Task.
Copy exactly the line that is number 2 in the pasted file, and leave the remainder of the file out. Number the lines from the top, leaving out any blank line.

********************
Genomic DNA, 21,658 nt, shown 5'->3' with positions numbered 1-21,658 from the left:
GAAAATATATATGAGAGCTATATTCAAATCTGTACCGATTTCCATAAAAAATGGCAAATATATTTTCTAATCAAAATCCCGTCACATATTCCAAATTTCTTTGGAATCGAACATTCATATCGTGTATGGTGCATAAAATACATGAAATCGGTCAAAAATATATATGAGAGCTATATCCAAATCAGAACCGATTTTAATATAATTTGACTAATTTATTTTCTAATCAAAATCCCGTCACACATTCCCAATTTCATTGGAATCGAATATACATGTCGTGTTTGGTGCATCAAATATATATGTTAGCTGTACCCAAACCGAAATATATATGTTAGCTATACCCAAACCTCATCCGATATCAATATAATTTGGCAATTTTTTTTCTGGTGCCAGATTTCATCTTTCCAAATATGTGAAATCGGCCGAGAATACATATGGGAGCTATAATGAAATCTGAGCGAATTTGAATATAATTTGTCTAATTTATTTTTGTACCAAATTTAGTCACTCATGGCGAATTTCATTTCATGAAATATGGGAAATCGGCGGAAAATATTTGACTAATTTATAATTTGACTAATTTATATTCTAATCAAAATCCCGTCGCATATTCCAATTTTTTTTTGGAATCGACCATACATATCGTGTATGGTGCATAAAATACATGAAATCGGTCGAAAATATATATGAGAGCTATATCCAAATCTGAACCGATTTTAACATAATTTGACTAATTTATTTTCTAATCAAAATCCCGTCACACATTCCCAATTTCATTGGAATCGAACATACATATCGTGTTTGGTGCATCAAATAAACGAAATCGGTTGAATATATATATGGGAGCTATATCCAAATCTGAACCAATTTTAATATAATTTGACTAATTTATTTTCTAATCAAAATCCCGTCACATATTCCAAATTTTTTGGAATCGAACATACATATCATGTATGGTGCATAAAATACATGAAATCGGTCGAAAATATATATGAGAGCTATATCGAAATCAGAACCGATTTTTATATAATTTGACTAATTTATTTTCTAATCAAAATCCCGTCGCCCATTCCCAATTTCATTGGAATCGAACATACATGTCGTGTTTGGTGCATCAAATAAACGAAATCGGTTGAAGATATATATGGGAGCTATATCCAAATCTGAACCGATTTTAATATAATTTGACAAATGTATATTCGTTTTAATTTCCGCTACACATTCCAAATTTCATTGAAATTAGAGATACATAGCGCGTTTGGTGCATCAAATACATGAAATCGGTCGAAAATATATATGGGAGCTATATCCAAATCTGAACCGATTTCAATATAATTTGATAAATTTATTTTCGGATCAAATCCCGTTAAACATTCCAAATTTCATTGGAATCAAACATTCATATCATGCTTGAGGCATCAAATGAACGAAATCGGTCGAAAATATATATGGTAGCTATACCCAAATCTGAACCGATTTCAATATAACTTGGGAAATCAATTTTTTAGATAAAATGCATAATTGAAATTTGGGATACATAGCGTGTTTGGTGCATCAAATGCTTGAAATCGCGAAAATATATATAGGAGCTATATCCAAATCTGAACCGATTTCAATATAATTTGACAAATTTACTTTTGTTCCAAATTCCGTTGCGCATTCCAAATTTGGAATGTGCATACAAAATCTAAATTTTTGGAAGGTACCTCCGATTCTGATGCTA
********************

GAAAATATATATGAGAGCTATATTCAAATCTGTACCGATTTCCATAAAAAATGGCAAATATATTTTCTAATCAAAATCCCGTCACATATTCCAAATTTCTTTGGAATCGAACATTCATATCGTGTATGGTGCATAAAATACATGAAATCGGTCAAAAATATATATGAGAGCTATATCCAAATCAGAACCGATTTTAATATAATTTGACTAATTTATTTTCTAATCAAAATCCCGTCACACATTCCCAATTTCATTGGAATCGAATATACATGTCGTGTTTGGTGCATCAAATATATATGTTAGCTGTACCCAAACCGAAATATATATGTTAGCTATACCCAAACCTCATCCGATATCAATATAATTTGGCAATTTTTTTTCTGGTGCCAGATTTCATCTTTCCAAATATGTGAAATCGGCCGAGAATACATATGGGAGCTATAATGAAATCTGAGCGAATTTGAATATAATTTGTCTAATTTATTTTTGTACCAAATTTAGTCACTCATGGCGAATTTCATTTCATGAAATATGGGAAATCGGCGGAAAATATTTGACTAATTTATAATTTGACTAATTTATATTCTAATCAAAATCCCGTCGCATATTCCAATTTTTTTTTGGAATCGACCATACATATCGTGTATGGTGCATAAAATACATGAAATCGGTCGAAAATATATATGAGAGCTATATCCAAATCTGAACCGATTTTAACATAATTTGACTAATTTATTTTCTAATCAAAATCCCGTCACACATTCCCAATTTCATTGGAATCGAACATACATATCGTGTTTGGTGCATCAAATAAACGAAATCGGTTGAATATATATATGGGAGCTATATCCAAATCTGAACCAATTTTAATATAATTTGACTAATTTATTTTCTAATCAAAATCCCGTCACATATTCCAAATTTTTTGGAATCGAACATACATATCATGTATGGTGCATAAAATACATGAAATCGGTCGAAAATATATATGAGAGCTATATCGAAATCAGAACCGATTTTTATATAATTTGACTAATTTATTTTCTAATCAAAATCCCGTCGCCCATTCCCAATTTCATTGGAATCGAACATACATGTCGTGTTTGGTGCATCAAATAAACGAAATCGGTTGAAGATATATATGGGAGCTATATCCAAATCTGAACCGATTTTAATATAATTTGACAAATGTATATTCGTTTTAATTTCCGCTACACATTCCAAATTTCATTGAAATTAGAGATACATAGCGCGTTTGGTGCATCAAATACATGAAATCGGTCGAAAATATATATGGGAGCTATATCCAAATCTGAACCGATTTCAATATAATTTGATAAATTTATTTTCGGATCAAATCCCGTTAAACATTCCAAATTTCATTGGAATCAAACATTCATATCATGCTTGAGGCATCAAATGAACGAAATCGGTCGAAAATATATATGGTAGCTATACCCAAATCTGAACCGATTTCAATATAACTTGGGAAATCAATTTTTTAGATAAAATGCATAATTGAAATTTGGGATACATAGCGTGTTTGGTGCATCAAATGCTTGAAATCGCGAAAATATATATAGGAGCTATATCCAAATCTGAACCGATTTCAATATAATTTGACAAATTTACTTTTGTTCCAAATTCCGTTGCGCATTCCAAATTTGGAATGTGCATACAAAATCTAAATTTTTGGAAGGTACCTCCGATTCTGATGCTA